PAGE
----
‘I’m Maureen Dowd, and I’ve Been Had’
A support group for bitter pundits disappointed in Obama is quickly becoming necessary. (Jennifer Rubin discusses her article, and the White House's War on Rush, in the latest edition of Pajamas' weekly PJM Political radio show, now online here.)
March 4, 2009 - 5:54 am
Then there’s David Brooks who like Michael Douglas in Fatal Attraction, sounds like he is quite remorseful to have chosen the wrong date. Looking for a moderate, he wound up with a crazed leftist:
You wouldn’t know it some days, but there are moderates in this country — moderate conservatives, moderate liberals, just plain moderates. We sympathize with a lot of the things that President Obama is trying to do. We like his investments in education and energy innovation. We support health care reform that expands coverage while reducing costs.
But the Obama budget is more than just the sum of its parts. There is, entailed in it, a promiscuous unwillingness to set priorities and accept trade-offs. There is evidence of a party swept up in its own revolutionary fervor — caught up in the self-flattering belief that history has called upon it to solve all problems at once.
So programs are piled on top of each other and we wind up with a gargantuan $3.6 trillion budget. We end up with deficits that, when considered realistically, are $1 trillion a year and stretch as far as the eye can see. We end up with an agenda that is unexceptional in its parts but that, when taken as a whole, represents a social-engineering experiment that is entirely new. …
Those of us who consider ourselves moderates — moderate-conservative, in my case — are forced to confront the reality that Barack Obama is not who we thought he was. His words are responsible; his character is inspiring. But his actions betray a transformational liberalism that should put every centrist on notice. As Clive Crook, an Obama admirer, wrote in the Financial Times, the Obama budget “contains no trace of compromise. It makes no gesture, however small, however costless to its larger agenda, of a bipartisan approach to the great questions it addresses. It is a liberal’s dream of a new New Deal.”
And then there’s David Gergen who frets that not enough time is being spent on the economy (oh, that) and too much on an overly ambitious agenda. So he calls for a “course correction.”
Andrew Sullivan, back from his investigative work on the Sarah Palin pregnancy, has now discovered the fiscal conservatives have been had. Alas, his hopes for fiscal sobriety are being washed away in a spending spree worthy of a drunken sailor:
We are being presented with what can only be described as a massive increase in government spending and power with the only fiscal balance being wringing much more money from the successful. The president predicted a tight budget and spending control in his non-SOTU, and he appealed to fiscal conservatives by promising a long-term attack on entitlement spending. I see nothing here yet that fulfills that promise.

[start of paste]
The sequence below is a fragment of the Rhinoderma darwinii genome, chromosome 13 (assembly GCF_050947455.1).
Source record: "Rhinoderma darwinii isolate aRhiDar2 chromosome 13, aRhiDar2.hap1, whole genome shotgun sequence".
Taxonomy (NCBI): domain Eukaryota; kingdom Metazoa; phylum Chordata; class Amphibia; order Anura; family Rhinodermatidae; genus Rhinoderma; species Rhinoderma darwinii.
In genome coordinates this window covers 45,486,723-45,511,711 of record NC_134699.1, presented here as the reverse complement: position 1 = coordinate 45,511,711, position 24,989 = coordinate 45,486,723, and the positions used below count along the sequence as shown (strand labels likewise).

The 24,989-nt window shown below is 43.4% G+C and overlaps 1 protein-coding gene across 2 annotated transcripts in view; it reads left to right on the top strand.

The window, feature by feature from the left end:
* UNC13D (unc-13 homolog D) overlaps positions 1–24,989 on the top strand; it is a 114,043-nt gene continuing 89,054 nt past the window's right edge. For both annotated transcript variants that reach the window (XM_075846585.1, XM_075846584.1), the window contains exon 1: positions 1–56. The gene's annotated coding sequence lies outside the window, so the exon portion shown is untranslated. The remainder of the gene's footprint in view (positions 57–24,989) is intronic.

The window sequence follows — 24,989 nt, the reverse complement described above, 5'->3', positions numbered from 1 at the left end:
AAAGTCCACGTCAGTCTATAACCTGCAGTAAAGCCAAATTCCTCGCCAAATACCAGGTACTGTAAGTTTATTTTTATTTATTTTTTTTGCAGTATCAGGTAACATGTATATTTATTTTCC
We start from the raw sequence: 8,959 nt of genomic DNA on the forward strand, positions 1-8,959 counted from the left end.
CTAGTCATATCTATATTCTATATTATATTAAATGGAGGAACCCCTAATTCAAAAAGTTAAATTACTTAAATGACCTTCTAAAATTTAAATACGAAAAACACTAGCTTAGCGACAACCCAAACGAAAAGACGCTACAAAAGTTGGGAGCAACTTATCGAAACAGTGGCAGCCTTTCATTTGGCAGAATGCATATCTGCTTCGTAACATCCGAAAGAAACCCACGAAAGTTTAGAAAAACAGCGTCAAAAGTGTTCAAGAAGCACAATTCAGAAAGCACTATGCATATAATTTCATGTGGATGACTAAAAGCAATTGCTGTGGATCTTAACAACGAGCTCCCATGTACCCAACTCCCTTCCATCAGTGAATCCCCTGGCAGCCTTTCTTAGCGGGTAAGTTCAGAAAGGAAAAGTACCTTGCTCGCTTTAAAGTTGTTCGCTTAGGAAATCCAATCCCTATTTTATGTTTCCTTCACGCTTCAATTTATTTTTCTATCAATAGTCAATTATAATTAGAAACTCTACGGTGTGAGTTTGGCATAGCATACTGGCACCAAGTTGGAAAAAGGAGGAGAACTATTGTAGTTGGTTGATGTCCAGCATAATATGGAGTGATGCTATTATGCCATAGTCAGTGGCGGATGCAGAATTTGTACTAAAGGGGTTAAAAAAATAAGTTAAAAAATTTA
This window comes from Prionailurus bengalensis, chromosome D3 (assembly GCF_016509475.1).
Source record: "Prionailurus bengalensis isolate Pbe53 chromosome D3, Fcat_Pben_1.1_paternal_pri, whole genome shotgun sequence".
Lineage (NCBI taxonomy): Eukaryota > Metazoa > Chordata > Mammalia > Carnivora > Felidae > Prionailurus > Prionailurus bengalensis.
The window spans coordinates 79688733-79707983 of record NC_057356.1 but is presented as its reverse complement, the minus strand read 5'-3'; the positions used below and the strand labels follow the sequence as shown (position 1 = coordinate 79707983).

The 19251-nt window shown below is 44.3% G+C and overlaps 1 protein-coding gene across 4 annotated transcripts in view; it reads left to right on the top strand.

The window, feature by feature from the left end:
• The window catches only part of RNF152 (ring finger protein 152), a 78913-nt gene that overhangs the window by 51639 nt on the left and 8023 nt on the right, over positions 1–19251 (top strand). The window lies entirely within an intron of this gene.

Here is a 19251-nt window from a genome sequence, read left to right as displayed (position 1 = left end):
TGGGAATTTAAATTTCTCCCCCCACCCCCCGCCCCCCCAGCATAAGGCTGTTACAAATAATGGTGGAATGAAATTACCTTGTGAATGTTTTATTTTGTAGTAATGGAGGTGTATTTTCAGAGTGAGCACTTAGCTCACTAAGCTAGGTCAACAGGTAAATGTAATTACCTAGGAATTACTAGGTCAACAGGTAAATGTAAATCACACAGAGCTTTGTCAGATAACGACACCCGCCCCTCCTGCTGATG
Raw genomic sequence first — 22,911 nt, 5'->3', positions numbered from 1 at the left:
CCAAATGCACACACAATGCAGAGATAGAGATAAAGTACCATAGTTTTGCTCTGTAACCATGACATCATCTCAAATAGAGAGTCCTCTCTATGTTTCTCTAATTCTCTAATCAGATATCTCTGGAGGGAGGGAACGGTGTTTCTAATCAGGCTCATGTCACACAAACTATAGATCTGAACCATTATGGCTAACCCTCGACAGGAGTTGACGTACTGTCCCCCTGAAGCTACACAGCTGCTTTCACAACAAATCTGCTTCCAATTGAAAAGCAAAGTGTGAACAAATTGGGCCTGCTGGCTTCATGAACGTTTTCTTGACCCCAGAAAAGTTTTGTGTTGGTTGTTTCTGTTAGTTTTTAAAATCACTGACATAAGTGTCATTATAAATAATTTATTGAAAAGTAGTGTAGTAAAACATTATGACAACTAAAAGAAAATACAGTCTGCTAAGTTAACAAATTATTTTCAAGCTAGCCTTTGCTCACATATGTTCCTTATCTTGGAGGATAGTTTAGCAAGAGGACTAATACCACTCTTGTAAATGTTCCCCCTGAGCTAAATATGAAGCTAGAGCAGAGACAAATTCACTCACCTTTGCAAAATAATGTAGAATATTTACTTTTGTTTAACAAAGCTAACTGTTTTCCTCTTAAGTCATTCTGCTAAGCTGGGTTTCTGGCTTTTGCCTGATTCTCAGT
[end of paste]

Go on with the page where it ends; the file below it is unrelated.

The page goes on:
Meanwhile, Marty Peretz, who attested to candidate Obama’s pro-Israel and tough foreign policy bona fides during the campaign, now is incensed the president has put into a high level national security post Chas Freeman, the Israel-bashing toady of the Saudis who assigned responsibility “both ways” for 9/11 and bemoaned the Chinese didn’t crack down on the Tiananmen Square protesters quick enough. He pleads with the president to dump Freeman and writes in language as bitter as any scorned lover:
But Freeman’s real offense (and the president’s if he were to appoint him) is that he has questioned the loyalty and patriotism of not only Zionists and other friends of Israel, the great swath of American Jews and their Christian countrymen, who believed that the protection of Zion is at the core of our religious and secular history, from the Pilgrim fathers through Harry Truman and John F. Kennedy. And how has he offended this tradition? By publishing and peddling the unabridged John Mearsheimer and Stephen Walt book, The Israel Lobby and U.S. Foreign Policy, with panegyric and hysteria. If Freeman believes that this book is the truth he can’t be trusted by anyone, least of all Barack Obama. I can’t believe that Obama wants to appoint someone who is quintessentially an insult to the patriotism of some many of his supporters, me included.
All in all it is one dismayed and bitter group, filled with recriminations and a bit of self-flagellation. And it’s not hard to recognize that, as in any grieving process, they have passed through denial (when all who criticized their beloved Obama were excoriated and ridiculed) and are in the second step: anger. They were misled or deluded into believing Obama was a moderate or an indefatigable supporter of Israel or a fiscal grown-up or a reformer (take your pick).
They and the rest of the country are figuring out the bitter truth: Obama bears little resemblance to the moderate and soothing figure who tied up John McCain in knots. He bears even less resemblance to the Agent of Change. Rather he’s pretty much the Chicago pol who went to the Senate to be its most liberal member.
And for the wounded Obama supporters, we can offer just one bit of counsel: you have lots of company. There are trading floors filled with sympathetic souls and businesses filled with stunned executives. They didn’t get what they bargained for either. Just ask Jim Cramer. Oh yes, please do invite him to your sessions when he’s not busy with the “I lost my life’s savings” support group.